Be nimble and act early to make sure you get the fertilizer your crops need for 2009. Right now is a good time to sit down with your dealer and map out your strategy, if you haven't already done so.
You already know the fertilizer outlook. Supplies: tight. Prices: sky-high. How you deal with this situation could determine just how successful you will be next year.
The fertilizer news got worse, rather than better, as summer came to a close. On Aug. 7, United Steelworkers laborers at three Potash Corporation of Saskatchewan mines went on strike, putting about 6% of the world potash supply at risk. Hurricane Ike hit Texas Sept. 13, damaging the 600,000-ton yearly capacity Agrifos phosphate plant on the ship channel in Pasadena, near Houston. Agrifos managers cleaning the flooded plant say they don't know when it will be back online.
These problems make the already troublesome supply situation even tougher, at least for now. Fertilizer demand in India, China and Brazil continues to climb and is unlikely to moderate soon. In the U.S., booming corn acres keep demand high. It all makes for a tense, expensive predicament.
"Fertilizer prices are at an all-time high. The farm price was up 113% in August 2008 from August 2007. There's been a huge spike in world fertilizer demand. It's grown 14% overall, worldwide. That's the equivalent of a new U.S. market,” says Kathy Mathers, Fertilizer Institute vice president.
"A big part of the price run-up has been driven by increased prices for grains and oil seeds. As those prices flatten out and get in a more narrow range, we'll see inputs flatten, also. The price situation has been the result of a little bit of a lot of things,” says Tim Crislip, director of product supply for CHS Crop Nutrients.
After many years of mining nutrients from fields, India is pushing to rebuild fertility, Mathers says, subsidizing fertilizer to its farmers. For example, Indian farmers are paying $150 per ton for urea, Crislip says.
"Looking at the tender of today, that's a $700 market for urea. I'd like to see the subsidy bill India is paying. I don't think this will continue over a long period of time. It usually comes back to some economic relationship over time,” Crislip says.
China, a large exporter of nitrogen (N) and phosphate products, now aims to increase food production and wants to keep more of its own fertilizer output. As a result, the Chinese government slapped a 135% tariff on all fertilizer exports.
"This started in the spring with China. They've gone from being the largest exporter to almost a complete shutdown. This has been kind of a quiet thing. It isn't common knowledge yet,” Mathers says.
In the U.S., it's clearer than ever that farmers are part of a global supply and demand market. Jim Camberato, Purdue Extension soil fertility and plant nutrition specialist, says Purdue ag economists expect potash prices to hit more than $900 per ton, anhydrous ammonia around $1,000 per ton and monoamonnium phosphate and di-amonnium phosphate at $1,100 or more.
With prices like that, you should focus on soil testing to closely monitor nutrient levels. Even though the situation may tempt some farmers to cut back on fertilizer, be careful.
"Some of our cotton farmers think they can get by without putting anything on soybean fields, but the second year soybeans are out there, you'd better add something or you're going to mine the soil,” says Tom Barber,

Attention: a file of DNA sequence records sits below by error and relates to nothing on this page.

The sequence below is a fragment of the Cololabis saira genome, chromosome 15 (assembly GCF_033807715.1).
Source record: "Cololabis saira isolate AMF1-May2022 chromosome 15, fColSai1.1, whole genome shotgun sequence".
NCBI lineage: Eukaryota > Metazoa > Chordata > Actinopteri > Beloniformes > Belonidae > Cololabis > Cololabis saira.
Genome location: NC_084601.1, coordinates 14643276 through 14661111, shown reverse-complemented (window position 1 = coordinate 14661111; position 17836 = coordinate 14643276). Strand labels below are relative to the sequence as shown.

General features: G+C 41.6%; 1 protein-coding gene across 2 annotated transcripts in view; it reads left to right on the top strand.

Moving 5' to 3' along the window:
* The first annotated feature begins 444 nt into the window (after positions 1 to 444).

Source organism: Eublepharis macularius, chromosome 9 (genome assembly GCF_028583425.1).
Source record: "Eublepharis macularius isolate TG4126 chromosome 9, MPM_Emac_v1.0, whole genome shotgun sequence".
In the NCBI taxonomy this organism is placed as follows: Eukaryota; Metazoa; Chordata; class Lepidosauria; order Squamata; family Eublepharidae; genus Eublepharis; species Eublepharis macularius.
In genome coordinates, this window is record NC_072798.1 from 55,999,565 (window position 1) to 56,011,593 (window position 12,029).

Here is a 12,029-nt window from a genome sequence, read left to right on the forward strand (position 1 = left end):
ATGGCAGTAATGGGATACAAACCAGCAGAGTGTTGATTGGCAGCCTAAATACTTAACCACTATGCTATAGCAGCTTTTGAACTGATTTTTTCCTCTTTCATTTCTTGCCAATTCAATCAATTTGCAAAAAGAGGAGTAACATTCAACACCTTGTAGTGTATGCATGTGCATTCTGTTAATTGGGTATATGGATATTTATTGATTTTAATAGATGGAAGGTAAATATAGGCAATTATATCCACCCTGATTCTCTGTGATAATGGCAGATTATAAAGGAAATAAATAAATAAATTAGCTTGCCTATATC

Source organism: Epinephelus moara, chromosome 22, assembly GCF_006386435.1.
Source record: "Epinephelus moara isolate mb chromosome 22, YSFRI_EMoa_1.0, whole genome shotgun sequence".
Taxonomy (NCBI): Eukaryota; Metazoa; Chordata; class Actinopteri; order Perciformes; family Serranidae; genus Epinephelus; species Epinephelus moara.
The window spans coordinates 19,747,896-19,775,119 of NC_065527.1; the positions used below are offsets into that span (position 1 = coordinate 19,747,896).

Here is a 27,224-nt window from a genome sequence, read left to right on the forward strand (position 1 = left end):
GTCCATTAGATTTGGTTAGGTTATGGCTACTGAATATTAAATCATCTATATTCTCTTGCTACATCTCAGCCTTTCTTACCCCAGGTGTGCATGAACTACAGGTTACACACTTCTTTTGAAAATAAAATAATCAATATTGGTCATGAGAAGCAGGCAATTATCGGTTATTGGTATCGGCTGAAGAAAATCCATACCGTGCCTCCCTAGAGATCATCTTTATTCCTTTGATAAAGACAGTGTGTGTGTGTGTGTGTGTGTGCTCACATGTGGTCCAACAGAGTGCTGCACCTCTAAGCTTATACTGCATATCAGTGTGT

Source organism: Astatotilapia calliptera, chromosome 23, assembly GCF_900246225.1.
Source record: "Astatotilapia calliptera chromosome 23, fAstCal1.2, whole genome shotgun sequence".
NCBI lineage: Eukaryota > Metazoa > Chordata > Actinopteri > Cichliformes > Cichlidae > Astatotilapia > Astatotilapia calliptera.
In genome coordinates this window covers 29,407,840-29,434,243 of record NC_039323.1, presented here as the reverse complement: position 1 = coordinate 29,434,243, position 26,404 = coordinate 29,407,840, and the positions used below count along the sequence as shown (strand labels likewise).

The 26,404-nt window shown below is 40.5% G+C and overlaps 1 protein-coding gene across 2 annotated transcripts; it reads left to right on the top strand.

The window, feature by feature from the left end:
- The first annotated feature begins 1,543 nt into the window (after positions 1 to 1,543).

Arkansas Extension cotton specialist.
|A number of urea and phosphate plants are being built around the world in response to increased demand for fertilizer, says Tim Crislip, director of product supply for CHS Crop Nutrients. That could be good news for farmers.
"Over time we're going to see more assets come into play,” Crislip says. "Prices will either react accordingly or older assets will shut down.
"Nitrogen plants will come on quickest. We should see some within a couple of years.”
However, continued environmental concerns could throw roadblocks in front of some of the new plants. For one xample, Agrium Inc. and its partners invested more than $500 million in a new nitrogen facility at the port of amietta, Egypt. In June, the Egyptian government voted to recommend
relocating the nearly half-completed plant. Agrium responded with a statement saying "that is not a viable option.”
High fertilizer prices also make management decisions more critical. "There's still money to be made applying phosphorus [P] and potassium [K] to low-testing soils. One thing we're seeing, though, is that many Midwest farmers like to have high-testing soils, and some are still trying to build them up. We think that they need to look at that and change,” explains Antonio Mallarino, an Iowa Extension nutrient management specialist.
"If they're applying excess fertilizer, they're wasting money and affecting water quality. The cost of that insurance is much higher than it used to be. With today's variable-rate technology, they can just put the fertilizer where it's needed across a field. Farmers need to use all the available technology to help them make decisions,” Mallarino says.
Some university specialists say spring-applied N fertilizer might be a cost-cutting answer since it reduces the chances of leaching or volatilization. However, there are other considerations. Mallarino says N tends to be more expensive in the spring, the dealer infrastructure may not be set up to handle massive spring deliveries and cold, wet weather can create application problems.